Dog and Puppy Training

Tips for Taking your Dog Swimming

Just like for humans, swimming can also be a fun activity for dogs. It is a great way to stay cool during hot days. They can chase after sticks and balls while spending time with your family. But taking your dog swimming entails a lot of responsibilities too because there are a lot of dangers and warning signs you should remember before taking your dog swimming. We are here to give you a list of safety tips when taking your dog for a swim.

Dogs swimming

1. Start out with your dog slowly

If it’s your dog’s first time to go swimming, do not take him to the deep end immediately. You should give your dog some time to adjust and figure out how to swim. You should let him feel comfortable in the shallow water first before going swimming in deep water. You wouldn’t want him to be stressed and anxious in the water or else he would not swim. Also remember that not all dogs can swim, their ability to swim depends on the built of their body.  Bulldogs have a hard time to stay afloat because of their short legs and small dogs like chihuahuas can be overwhelmed by strong currents and waves because they are little. You may want to bring a dog life jacket with you to help your little puppy stay afloat.

2. Do not let your dog drink from lakes and ponds

Whenever you want to spend time with your dog to go swimming, always remember to bring plenty of fresh water for them. Water in the lake, swamps, ponds, and rivers are mostly contaminated with different harmful organisms. If your dog ingested the contaminated water, the microorganisms can lead to diarrhea or in severe cases, your dog might catch a Leptospira, an illness that can be fatal to dogs. So remember to pack plenty of clean water to keep your dog safe and hydrated.

3. Don’t let your dog drink ocean water

Just like waters from lakes and ponds, salt water is also dangerous for your dogs when ingested because it has an osmotic effect that can pull liquid into your dog’s intestines. This can resolve to diarrhea and vomiting that can lead to dehydration. Beach diarrhea is severe and comes on fast. This causes dogs to be dehydrated quickly. And ingesting too much salt water can also be dangerous to your dogs because it can damage your dog’s kidney which can be fatal. That’s why you always need to bring clean and fresh water for your dog to drink.

4. Never leave your dog unattended in the water

You also have to keep a watchful eye on your dog when they are swimming just like how you keep an eye out on your kids when they’re in the water. You should be near your dog in case any emergencies happen. For example, if your dog got caught up in strong currents or got exhausted, you will be able to help them quickly.

5. Get your dog a life vest

If you are just starting to teach your dog how to swim, it is best to have them wear a life vest first. Just like what we said earlier, there are types of dogs who have difficulties in staying afloat and there are dogs who are too little for the waves and currents. Even big dog breeds have a tendency to sink in the water, so a life jacket is a must have to keep them safe all the time. Finding the right life vest that will fit your dog can be a little difficult, especially if your dog has an atypical measurement. Therefore, we suggest you take your dog with you when you’re going life vest shopping so you can get the right fit for your dog.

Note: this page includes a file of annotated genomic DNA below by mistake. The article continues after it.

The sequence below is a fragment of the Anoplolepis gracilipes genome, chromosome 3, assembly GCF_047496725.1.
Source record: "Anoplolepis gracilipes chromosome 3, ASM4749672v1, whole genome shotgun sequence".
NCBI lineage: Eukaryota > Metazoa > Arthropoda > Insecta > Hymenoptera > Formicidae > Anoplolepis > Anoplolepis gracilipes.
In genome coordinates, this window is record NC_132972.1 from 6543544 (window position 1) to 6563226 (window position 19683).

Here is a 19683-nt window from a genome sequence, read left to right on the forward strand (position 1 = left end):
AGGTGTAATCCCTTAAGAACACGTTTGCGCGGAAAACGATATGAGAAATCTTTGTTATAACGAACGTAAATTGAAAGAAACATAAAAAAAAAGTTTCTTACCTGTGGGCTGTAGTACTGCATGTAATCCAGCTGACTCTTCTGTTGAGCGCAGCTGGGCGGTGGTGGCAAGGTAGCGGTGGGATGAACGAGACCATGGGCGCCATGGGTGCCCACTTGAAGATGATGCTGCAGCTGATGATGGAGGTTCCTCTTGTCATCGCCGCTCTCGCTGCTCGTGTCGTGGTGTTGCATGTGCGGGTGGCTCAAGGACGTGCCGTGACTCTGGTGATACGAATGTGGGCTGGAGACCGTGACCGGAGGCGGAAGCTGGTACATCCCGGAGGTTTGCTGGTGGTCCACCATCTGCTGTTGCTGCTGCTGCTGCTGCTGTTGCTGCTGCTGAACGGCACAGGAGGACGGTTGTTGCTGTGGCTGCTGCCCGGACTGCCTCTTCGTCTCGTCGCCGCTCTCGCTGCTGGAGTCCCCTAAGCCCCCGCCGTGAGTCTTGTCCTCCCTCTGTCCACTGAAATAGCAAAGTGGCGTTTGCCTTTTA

6. Take breaks so your dog will not get exhausted easily

Chasing after a ball, swimming, jumping, can be a lot of fun for your dog. But it is important to remember to take frequent breaks to help prevent exhaustion. Give your dog plenty of water to cool himself down.

7. Be aware of stagnant water

Water in the rivers and lakes can become stagnant during summer. This can be dangerous because it can increase the risk of encountering brain-eating amoeba. So keep an eye out on your dog in case he comes near to stagnant waters.

8. Dry your dog’s ears

Water left in your dog’s ears- especially if your dog has floppy ears- can cause ear infections. If you know that your dog is prone to ear infections, you can talk to your vet about a solution that you can carry around when you go swimming to keep your dog’s ear clean and water free.

9. Watch out for blue-green algae

Also known as cyanobacteria, these blue-green algae are bacteria that are mostly found in freshwater ponds and lakes. It creates toxins that are dangerous to humans and animals. If your dog had an exposure or have ingested water that is contaminated with blue-green algae, it can result in something fatal. Unfortunately, these bacteria are hard to spot unless they are all piled together. It looks like there are green or brown flakes sitting on top of the water and they turn into blue-green films when they fully bloom. It is best to keep your dog away from the shoreline or water if you see any suspicious looking algae.

10. Wash or rinse your dog after swimming

Washing your dog after swimming can help get rid of any bacteria that is left on their fur. If your dog is not properly cleaned after swimming, they could ingest some nasty stuff that they picked up from swimming. Washing your dog after can also help get rid of chemicals, sand, or any other debris that are left on their fur. This will also help prevent itchiness and rashes.

Swimming is a great exercise for dogs and it is the perfect way to bond while you cool off the heat of the summer. You can take them to the beach or a dog-friendly pool. Just remember these tips we listed for you to keep your fur babies safe from any harm or illnesses.

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